THE INTERNSHIP Call this one “Web Crashers.” Eight years after “Wedding Crashers,” Owen Wilson and Vince Vaughn reunite. Wilson and Vaughn (who co-wrote the script) play down-on-their-luck salesmen who somehow land internships at Google.
BEFORE MIDNIGHT This is the third go-round for Julie Delpy and Ethan Hawke’s Celine and Jesse, after “Before Sunrise” and “Before Sunset.” Twenty-first-century film now has its own Nick and Nora Charles.
EVOCATEUR: THE MORTON DOWNEY JR. STORY A documentary about the ’80s syndicated talk-show host, a man who did his best to take the pep out of dyspepsia.
FILL THE VOID An Israeli film about the intersection of religious faith, family loyalty, and personal freedom. When a devoutly Orthodox 18-year-old’s sister dies, she’s pressed by her mother to marry her now-widowed brother-in-law.
THE KINGS OF SUMMER A comedy in which three teenagers (Nick Robinson, Gabriel Basso, Moises Arias) assert their independence by building a house for themselves out in the woods. Mary Lynn Rajskub and Megan Mullally show up in supporting roles.
THE PURGE Every year in this imaginary America there’s a 12-hour period where, criminally speaking, anything goes. Do married couple Lena Headey and Ethan Hawke (big week for him!) need to become victimizers to keep from being victims?
RAPTURE-PALOOZA In a summer of end-of-the-world and/or post-apocalypic movies, here’s the real deal. The Rapture comes and . . . Lindsey (Anna Kendrick) and her boyfriend (John Francis Daley) don’t make the cut. So how would you like to be living in suburban Seattle having to put up with the Anti-Christ (Craig Robinson)?
SHADOW DANCER Andrea Riseborough plays an IRA member in Belfast in the 1990s. Arrested by the British, she can either go to prison for 25 years or become a police informer. Clive Owen and Gillian Anderson also star.
TIGER EYES Lawrence Blume, who’s Judy Blume’s son, has directed and adapted his mom’s novel. Willa Holland plays a girl whose father has been killed. On a family trip to New Mexico, she begins to overcome her fear and sorrow.
VIOLET & DAISY A comedy about two teenage assassins. They’re the title characters, played by Saoirse Ronan and Alexis Bledel. Danny Trejo and James Gandolfini are around to keep them in line — or at least try to.
WISH YOU WERE HERE Four Australians (Felicity Price, Joel Edgerton, Teresa Palmer, Antony Starr) vacation in Cambodia. Only three make it home, and they’re haunted by the fate of their missing friend. Kieran Darcy-Smith makes his directorial debut.
THIS IS THE END A comedy in which it’s the end of the world as they know it. The they includes Seth Rogen, Jay Baruchel, James Franco, Jonah Hill, Paul Rudd, Jason Segel, Michael Cera, Christopher Mintz-Plass, and lots of others playing themselves. Needless to say, they feel fine.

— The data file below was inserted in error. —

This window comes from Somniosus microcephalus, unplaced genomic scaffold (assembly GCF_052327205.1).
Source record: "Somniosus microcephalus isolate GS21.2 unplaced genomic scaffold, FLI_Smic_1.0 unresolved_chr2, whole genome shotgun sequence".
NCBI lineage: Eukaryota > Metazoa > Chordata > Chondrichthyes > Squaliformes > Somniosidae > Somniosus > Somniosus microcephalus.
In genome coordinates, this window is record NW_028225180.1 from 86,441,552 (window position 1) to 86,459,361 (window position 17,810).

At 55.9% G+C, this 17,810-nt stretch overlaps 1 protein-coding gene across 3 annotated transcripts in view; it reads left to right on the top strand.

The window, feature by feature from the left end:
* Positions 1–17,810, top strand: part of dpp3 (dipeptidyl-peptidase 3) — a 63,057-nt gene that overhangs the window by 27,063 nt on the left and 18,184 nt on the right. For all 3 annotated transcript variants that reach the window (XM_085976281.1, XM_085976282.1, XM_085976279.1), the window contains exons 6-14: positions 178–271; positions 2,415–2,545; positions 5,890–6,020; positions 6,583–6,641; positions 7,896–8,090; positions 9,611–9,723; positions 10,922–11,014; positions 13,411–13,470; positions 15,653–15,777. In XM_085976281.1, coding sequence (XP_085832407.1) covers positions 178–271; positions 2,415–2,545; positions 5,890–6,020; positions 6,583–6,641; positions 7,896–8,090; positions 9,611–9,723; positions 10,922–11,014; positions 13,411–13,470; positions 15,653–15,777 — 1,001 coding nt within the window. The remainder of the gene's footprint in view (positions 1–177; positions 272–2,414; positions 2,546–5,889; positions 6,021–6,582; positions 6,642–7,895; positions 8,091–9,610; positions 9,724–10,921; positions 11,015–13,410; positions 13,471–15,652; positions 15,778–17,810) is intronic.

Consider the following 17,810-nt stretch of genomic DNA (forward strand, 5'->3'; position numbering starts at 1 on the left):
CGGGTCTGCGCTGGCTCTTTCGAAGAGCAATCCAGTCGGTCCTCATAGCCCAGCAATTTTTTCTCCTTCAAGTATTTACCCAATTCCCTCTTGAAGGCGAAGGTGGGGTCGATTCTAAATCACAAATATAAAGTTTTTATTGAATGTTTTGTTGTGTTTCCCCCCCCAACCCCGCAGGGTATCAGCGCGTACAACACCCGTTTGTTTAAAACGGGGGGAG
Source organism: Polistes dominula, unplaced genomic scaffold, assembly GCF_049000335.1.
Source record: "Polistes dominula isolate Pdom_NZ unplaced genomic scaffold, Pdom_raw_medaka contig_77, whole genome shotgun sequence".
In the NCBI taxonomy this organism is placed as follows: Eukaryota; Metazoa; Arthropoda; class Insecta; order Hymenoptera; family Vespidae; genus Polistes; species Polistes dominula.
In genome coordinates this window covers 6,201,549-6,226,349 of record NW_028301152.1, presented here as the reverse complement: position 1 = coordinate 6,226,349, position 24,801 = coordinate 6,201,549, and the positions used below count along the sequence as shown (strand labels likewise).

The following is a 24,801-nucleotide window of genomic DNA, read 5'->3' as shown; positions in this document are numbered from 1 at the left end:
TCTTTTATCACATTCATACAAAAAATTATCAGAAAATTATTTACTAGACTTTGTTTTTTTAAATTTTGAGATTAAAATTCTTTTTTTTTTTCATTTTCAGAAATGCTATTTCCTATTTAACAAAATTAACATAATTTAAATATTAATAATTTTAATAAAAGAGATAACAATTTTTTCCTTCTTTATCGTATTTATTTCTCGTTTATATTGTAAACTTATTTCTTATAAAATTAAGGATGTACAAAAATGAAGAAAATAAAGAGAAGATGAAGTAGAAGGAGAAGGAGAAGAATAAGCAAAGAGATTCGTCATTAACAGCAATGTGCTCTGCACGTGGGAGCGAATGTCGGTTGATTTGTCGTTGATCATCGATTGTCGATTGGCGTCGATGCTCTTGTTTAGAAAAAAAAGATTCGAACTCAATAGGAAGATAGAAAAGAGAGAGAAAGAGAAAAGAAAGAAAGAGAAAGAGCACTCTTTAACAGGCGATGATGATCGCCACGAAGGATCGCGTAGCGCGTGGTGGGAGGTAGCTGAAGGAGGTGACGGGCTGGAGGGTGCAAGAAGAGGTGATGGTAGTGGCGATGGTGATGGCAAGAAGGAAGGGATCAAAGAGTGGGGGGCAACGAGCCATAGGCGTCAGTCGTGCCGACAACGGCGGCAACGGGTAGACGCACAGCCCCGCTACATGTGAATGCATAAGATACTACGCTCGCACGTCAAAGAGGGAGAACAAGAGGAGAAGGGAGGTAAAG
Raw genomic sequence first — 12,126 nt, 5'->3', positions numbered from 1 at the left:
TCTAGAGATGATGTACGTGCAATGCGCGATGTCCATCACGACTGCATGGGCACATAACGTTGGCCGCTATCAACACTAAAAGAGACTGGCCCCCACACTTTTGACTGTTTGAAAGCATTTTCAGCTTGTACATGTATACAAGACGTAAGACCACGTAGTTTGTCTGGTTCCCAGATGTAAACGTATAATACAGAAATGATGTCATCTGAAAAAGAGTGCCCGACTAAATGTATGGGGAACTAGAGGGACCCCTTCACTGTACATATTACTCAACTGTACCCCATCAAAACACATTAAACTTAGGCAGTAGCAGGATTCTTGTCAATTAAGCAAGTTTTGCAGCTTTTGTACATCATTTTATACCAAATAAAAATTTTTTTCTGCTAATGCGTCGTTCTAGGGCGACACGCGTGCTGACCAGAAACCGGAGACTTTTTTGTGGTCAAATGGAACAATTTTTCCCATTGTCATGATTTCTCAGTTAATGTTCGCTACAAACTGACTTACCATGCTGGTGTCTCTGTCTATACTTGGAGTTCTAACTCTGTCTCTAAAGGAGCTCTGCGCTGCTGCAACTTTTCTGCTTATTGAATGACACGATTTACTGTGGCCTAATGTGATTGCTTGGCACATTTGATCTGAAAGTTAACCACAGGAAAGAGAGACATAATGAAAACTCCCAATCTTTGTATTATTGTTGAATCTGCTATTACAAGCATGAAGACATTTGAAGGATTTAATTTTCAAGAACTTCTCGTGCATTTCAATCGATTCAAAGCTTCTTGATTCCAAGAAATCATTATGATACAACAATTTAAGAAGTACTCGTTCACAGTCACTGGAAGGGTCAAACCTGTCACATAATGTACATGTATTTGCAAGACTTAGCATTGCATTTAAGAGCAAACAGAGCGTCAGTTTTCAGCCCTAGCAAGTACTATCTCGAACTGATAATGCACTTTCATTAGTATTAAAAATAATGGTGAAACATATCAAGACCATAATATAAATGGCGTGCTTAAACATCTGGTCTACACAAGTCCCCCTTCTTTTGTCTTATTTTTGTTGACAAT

DIRTY WARS A documentary about left-wing investigative journalist Jeremy Scahill, the author of “Blackwater: The Rise of the World’s Most Powerful Mercenary Army.” It won the cinematography award at Sundance this year.
STUCK IN LOVE Greg Kinnear and Jennifer Connelly are splitsville in this comedy-drama. Their teenage kids, Nat Wolff and Lilli Collins, are having love troubles of their own. Hers involve Logan Lerman.
MAN OF STEEL Onscreen, it’s been Batman, si, Superman, no. Zach Snyder wants to change that. Henry Cavill wears the cape. Kevin Costner and Diane Lane are his parents. Amy Adams is Lois Lane. Russell Crowe is Jor-El. Laurence Fishburne is Perry White.
TWENTY FEET FROM STARDOM What a great idea for a documentary: the joys and sorrows of backup singing. Interviewees include people you’ve heard, but not heard of, as well as the likes of Mick Jagger, Bette Midler, and Sheryl Crow.
VEHICLE 19 Paul Walker picks up a rental car in a foreign city. His mileage isn’t the only thing that’s unlimited. There’s a gun in the glove compartment and a mysterious woman in back. After that, things get furious fast.
FUGLY! John Leguizamo stars in this expansion of his one-man autobiographical play, “Ghetto Klown.” Now the story has a cast, including Radha Mitchell, Rosie Perez, Ally Sheedy, and Griffin Dunne.
MONSTERS UNIVERSITY Pixar sequels have been superb (the “Toy Story” pair) and not so much (“Cars 2”). Here’s the first prequel: a look back at the college days of Mike and Sulley (voiced by Billy Crystal and John Goodman), from “Monsters Inc.”
WORLD WAR Z Walking dead, smalking dead. Now there’s a zombie pandemic. Don’t worry, though. UN official Brad Pitt is on the case. Marc Forster (“Quantum of Solace”) directed. Based on Max Brooks’s novel.
THE BLING RING A group of teens in the Hollywood Hills burgled celebrities’ homes. It actually happened, but sounds like a movie, doesn’t it? Now it is. Emma Watson stars. Sofia Coppola wrote and directed.
MUCH ADO ABOUT NOTHING Having done rather nicely directing “The Avengers,” Joss Whedon undertakes an intriguing change of pace: updating Shakespeare’s dueling-lovers comedy. Amy Acker is Beatrice, and Alexis Denisof is Benedick.